by Kimberly Allen, RN
Abuse of prescription drugs has been steadily increasing and while it is more prevalent in the US it is also a significant public health issue in many areas around the world. In the US, over 2,500 teens 12 to 17 ears of age will abuse a prescription pain pill for the first time everyday. In fact, in just the US alone, over 15 million people abuse prescription drugs. That is more than cocaine, hallucinogens, heroine and inhalants combined. Along with the steady increase in prescription drug abuse has come an increase in drug overdose death rates. The death rates from drug overdose in the US has more than tripled since the 1990’s and the greatest percentage of these are due to prescription drugs. At least 100 people die in the US everyday from drug overdoses. The drugs responsible for most of the deaths are opioids, antidepressants and depressants. These drugs are responsible for a higher percent of deaths than cocaine, heroine, amphetamines and methamphetamine combined.
What was once considered an inner city problem had made it’s way to the suburbs. So why is there such increasing prevalence? Most experts agree there are a variety of reasons that differ depending on age and gender as well as other factors. However, certain facts do stand out, for example, the number of prescriptions for certain medications has increased significantly since the ’90’s. Prescriptions for stimulants has increased by eight times while the number of prescriptions for opioids has increased by four times. Many experts also believe that with the significant advances in both the medical and pharmaceutical fields there is a mentality that if something ails you take a pill and you’ll be fine. Many also believe there is the idea many people have that taking prescription drugs is safer than taking the illegal drugs. Not even close. First of all many of the “prescription” drugs are derived from the same plants as the illegal drugs are or they are synthetically made to be identical to them. this means that your”safer” prescription drugs act on the same brain systems, either directly or indirectly, that the illegal drugs do. For this reason non-medical use of prescription drugs has substantial liabilities for abuse as well as addiction, which in turn can cause a variety of other health problems.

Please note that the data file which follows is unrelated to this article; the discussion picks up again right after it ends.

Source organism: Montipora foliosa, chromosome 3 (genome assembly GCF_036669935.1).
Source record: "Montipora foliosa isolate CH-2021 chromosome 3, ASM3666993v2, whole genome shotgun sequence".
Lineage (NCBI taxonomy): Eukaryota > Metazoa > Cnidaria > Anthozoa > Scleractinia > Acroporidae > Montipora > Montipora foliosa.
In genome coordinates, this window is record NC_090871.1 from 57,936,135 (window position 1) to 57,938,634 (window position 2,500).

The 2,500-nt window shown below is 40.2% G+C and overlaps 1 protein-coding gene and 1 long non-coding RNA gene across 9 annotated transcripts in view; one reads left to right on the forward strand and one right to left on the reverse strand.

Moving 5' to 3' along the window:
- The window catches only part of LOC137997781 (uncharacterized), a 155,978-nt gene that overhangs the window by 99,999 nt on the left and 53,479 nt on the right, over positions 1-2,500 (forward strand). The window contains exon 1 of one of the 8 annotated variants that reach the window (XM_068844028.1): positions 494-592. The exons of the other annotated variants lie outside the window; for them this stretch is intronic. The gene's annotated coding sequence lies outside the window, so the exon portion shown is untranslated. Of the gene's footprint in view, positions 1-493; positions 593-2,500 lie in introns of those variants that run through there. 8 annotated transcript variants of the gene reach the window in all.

Although the use of stimulants for non-medical purposes is currently higher than that of opiates, or pain killers, the incidence of prescription pain killers is growing and becoming a deadly epidemic in America. Current estimates are that approximately 3 out of 4 overdoses by prescription drugs are due to prescription pain killers. In fact there is a direct correlation between the unprecedented increase in deaths by overdose to the 300% increase in the sale of prescription pain killers since 1999. The number of visits to the emergency room for prescription pain killer overdose have doubled in just 5 years.
In 2010 over 12 million people reported having used prescription painkillers for non-medical purposes and experts say that number has gone up. Remember, that’s just the number of people that reported using them and you can be sure there are close to that many that haven’t reported using them. This means the number of people in the US using prescription painkillers, as well as other prescription drugs is much higher.
There are currently numerous bills and proposals in various states as well as Congress aimed at combating the issue. this is a serious issue and has a serious impact not only on the youth but on health care and health care costs as well.
Kimberly Allen is a registered nurse with an AND in nursing. She has worked in ACF, LCF and psychiatric facilities, although she spent most of her career as a home health expert. She is now a regular contributor to HealthAndFitnessTalk.com, dispensing advice and knowledge about medical issues and questions. You can reach her with any comments or questions at firstname.lastname@example.org.